Wedding photography marketing tips and ideas for getting your photos published

Wedding Photography Marketing: 7 Tips for Getting Your Wedding Photography Published

Getting your wedding photography published is a great way to for marketing wedding photography. It brings a level of prestige and can give your wedding photography business the edge among discerning clients. It can also help you stand out among your competition.  

Here are a few tips to for getting started. 

Wedding Photography Marketing Tip: Think Local

Local and regional magazines and blogs don’t have the kinds of big budgets national publications do, so you’ll have an easier time getting editorial pick-ups. They are going to be more willing to publish your photos for free, maybe even an article so this is a great place to start. 

Wedding Photography Marketing Tip: Submit as a Wedding Photographer.

Many blog and magazines are wary of submissions from vendors, mostly due to potential copyright issues. However, as the wedding photographer you own the images and have shared permissions from your photography, clients making the publishers’ lives easier.  So as a photographer you already have an advantage. If you're a wedding vendor reading this, ask your photographer if he or she will submit photos for you.

Wedding Photography Marketing Tip: Keep your photos current - and real!

Wedding websites and magazines need to keep up on the latest trends, and are particularly interested in real wedding submissions. Share amazing, relatable photos and gorgeous detail shots—the shoes, table settings, bouquets. Don’t send black & white.  A publisher can easily convert your color shots, but can’t convert back to color.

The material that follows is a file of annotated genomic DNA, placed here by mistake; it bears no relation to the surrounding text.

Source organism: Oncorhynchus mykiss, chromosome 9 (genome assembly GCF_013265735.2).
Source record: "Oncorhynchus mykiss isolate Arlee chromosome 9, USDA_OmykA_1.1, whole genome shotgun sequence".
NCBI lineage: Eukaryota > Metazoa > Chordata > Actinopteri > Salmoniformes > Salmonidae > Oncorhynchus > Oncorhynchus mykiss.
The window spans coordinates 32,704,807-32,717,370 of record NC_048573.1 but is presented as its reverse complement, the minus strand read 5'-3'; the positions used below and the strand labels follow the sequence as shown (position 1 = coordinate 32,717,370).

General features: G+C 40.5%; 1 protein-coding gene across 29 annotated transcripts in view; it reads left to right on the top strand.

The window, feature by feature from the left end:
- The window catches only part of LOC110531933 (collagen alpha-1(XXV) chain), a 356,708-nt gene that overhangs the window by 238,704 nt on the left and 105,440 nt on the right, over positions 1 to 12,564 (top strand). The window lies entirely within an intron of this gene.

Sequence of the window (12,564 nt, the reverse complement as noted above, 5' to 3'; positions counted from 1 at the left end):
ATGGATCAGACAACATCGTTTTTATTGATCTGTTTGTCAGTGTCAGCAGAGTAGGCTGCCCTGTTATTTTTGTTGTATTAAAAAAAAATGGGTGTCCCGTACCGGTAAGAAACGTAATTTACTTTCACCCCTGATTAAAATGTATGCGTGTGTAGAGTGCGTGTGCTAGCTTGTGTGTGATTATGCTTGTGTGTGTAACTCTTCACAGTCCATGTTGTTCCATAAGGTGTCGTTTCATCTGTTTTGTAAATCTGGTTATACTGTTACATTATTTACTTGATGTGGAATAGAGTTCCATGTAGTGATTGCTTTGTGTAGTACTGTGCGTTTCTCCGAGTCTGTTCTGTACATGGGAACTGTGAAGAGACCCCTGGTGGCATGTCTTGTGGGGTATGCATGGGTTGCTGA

Speaking of colors, check what the trending wedding pantone colors are of the year and try submitting images with weddings featuring those colors. 

The hows of submitting: Most publishers have an email or online submission process, but you should still be mindful of what you’re sending. If it’s a number of huge files, for example, don’t clog up their inbox and, instead, send a customized CD or flash drive. No matter how you submit, make sure everything is labeled, including your name and contact, and that there are no watermarks. And remember, be sure to check any exclusivity clauses and issue close dates.

Wedding Photography Marketing Tip: Write if You Can

A writer/photographer is a huge asset for smaller publications. If you can deliver a polished, professional article or blog post to go with your photos, then do it!  Also, if there is a unique story behind how the couple met be sure to include it as well. 

Wedding Photography Marketing Tip: Become an Advertiser

Try coming in as an advertiser and leveraging your ad dollars for editorial inclusion. I've done this in the past. If there is a bigger package your sales person is trying to sell you on, tell them you'll consider it if you can have one of your weddings featured. You may think it's a lot of money for the ad, but it can pay off in the long run, especially if it's a high end wedding magazine or website that targets your ideal bride and groom. 

Wedding Photography Marketing Tip: Submit Your Photos to Blogs

Since blogs are updated more frequently and need a lot more content, you may have higher chances of getting your photos published online.  You can submit your images to sites such as Two Bright Lights and they will connect you with the appropriate publications. 

Wedding Photography Marketing Tip: Share to Social Media.

Once you’ve been published, post it to Facebook, Twitter, Pinterest and your blog. Send tabbed copies or emails to those who are in the published photos, including the venue and vendors. For national publications, develop a press release and submit it to local outlets. And be sure to include all published work on your website in a section clearly labeled “PRESS.”

Remember, ask about shared permissions: Let your clients know you’re frequently published, and make sure they’re comfortable with any shared permissions. Most of the time they will be happy to see their photos in print or online and—bonus!—you’ve found a way to tout that you’re an accomplished, published photographer. But respect clients’ wishes not to be published: While copyright laws heavily favor the original creator it’s an emotionally charged issue and you’ll likely wind up with negative reviews or, worse, a lawsuit should photos be published without permission.

Now get shooting—and start submitting!

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